I mainly wanted to write this to express how much my perception of Colombia has changed since I have been here. Although the media reports many true events that occur in Colombia, it only focuses on the drugs, the hostages, the misery. Why did so many people think that I was CRAZY for coming here? I have experienced so much more than that and have been floored by the affection and warmth with which I have been welcomed by Colombians. This might sound obvious to some, but I thought it was worth sharing.

martes, 13 de abril de 2010

La Calle

When I walked into the Parche today, Willie* hailed me over to help translate a song into English. He had written down a verse that he liked on a big sheet of paper and on top of the verse he wrote, “La Calle.” It read:

“Esta es la historia de un caminante Judio errante

Andante que su ego va en busca de un por venir

Errante andariego que va en busca de un por venir

Acabo de la espada para sobrevivir”

Well, first, you need to explain this to me, I told him, because I don’t know if I fully understand. Willie tilted his head and answered, “It’s the street. It’s about walking and wandering and searching.” “It’s about a street person’s understanding of the future,” Carlos chimed in. “We walk looking for our future. Our future is what lies around the next street corner. We walk and create this future. Survival is the future we know.” Willie flipped the sheet over and drew a picture. He drew a tall mountain with a house on top of it with a banner reading “La Calle.” Then, he drew a long, winding, path from the bottom of the mountain that reached the house. He explained, “You walk along this path and the street lies at the end…the street is the future.”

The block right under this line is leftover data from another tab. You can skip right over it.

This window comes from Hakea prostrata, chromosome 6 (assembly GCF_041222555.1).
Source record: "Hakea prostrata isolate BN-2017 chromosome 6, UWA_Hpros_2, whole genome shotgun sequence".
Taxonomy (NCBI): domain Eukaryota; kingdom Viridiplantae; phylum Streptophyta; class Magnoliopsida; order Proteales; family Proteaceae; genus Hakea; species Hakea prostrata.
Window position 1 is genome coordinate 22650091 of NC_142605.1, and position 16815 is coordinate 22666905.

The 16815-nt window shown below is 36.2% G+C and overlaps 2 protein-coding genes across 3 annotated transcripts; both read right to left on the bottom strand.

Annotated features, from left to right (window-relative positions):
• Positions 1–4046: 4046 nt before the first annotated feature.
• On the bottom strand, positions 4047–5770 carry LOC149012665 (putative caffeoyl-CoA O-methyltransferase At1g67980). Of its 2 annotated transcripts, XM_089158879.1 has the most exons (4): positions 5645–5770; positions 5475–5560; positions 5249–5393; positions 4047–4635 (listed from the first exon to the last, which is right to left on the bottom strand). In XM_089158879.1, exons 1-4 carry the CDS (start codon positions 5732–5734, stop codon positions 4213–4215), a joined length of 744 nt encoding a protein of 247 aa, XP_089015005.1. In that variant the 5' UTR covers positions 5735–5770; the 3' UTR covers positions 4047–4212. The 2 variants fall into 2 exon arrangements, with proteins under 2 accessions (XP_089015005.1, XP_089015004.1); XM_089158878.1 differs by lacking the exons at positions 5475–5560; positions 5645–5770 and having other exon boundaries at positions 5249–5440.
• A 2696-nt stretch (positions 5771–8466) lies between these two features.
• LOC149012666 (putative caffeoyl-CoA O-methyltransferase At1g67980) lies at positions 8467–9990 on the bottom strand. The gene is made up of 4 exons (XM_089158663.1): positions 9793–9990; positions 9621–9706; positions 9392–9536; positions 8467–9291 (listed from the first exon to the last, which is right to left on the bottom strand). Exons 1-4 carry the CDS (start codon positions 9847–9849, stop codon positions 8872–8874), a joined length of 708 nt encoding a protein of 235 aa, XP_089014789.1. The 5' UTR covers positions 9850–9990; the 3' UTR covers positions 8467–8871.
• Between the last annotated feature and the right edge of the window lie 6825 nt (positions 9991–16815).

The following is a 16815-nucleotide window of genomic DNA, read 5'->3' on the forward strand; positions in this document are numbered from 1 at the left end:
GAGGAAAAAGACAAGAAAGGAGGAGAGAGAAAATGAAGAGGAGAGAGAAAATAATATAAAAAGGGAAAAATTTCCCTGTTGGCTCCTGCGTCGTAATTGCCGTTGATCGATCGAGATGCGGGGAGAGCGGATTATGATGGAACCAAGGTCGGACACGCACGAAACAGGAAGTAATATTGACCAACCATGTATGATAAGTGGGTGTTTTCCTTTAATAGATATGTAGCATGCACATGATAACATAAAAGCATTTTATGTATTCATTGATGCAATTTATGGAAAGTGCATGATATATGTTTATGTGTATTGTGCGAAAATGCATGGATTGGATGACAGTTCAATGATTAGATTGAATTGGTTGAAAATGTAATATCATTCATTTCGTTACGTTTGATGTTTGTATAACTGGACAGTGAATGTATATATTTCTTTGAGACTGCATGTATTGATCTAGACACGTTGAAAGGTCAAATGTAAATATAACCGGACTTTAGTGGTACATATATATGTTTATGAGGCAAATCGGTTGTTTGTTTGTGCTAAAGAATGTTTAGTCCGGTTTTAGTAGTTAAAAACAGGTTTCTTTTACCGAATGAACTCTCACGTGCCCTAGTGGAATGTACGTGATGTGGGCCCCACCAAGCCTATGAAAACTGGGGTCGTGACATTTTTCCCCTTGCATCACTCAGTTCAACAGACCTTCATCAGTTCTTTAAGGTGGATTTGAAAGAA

Slowly we translated verse by verse, them teaching me more than I could teach them. Some times we would just laugh because we would look at each other dumbly, unable to get the perfect translation. We came up with this:

“This is the story of a wandering walker (or runaway)

A walker with an ego searching for a future

Wandering restlessness searching for a feature

To the tip of the spear to survive”

I translated Judio as Jewish at the time, but this doesn’t really make sense in retrospect. After doing a bit of reseach I found that Judio in Spanish can also refer to someone who won’t give up their own ways for Catholicism. In other words, it is a non-conformer to the system. When he finished copying out the English version, Willie started to tell me about his life. He flipped over another paper and began making diagrams. Here is the story he told me (unfortunately I didn’t have a tape recorder, so I am remembering to my best ability…It just sort of came up when we were talking about the song. I think I will interview him a bit more formally and try to catch some missing details):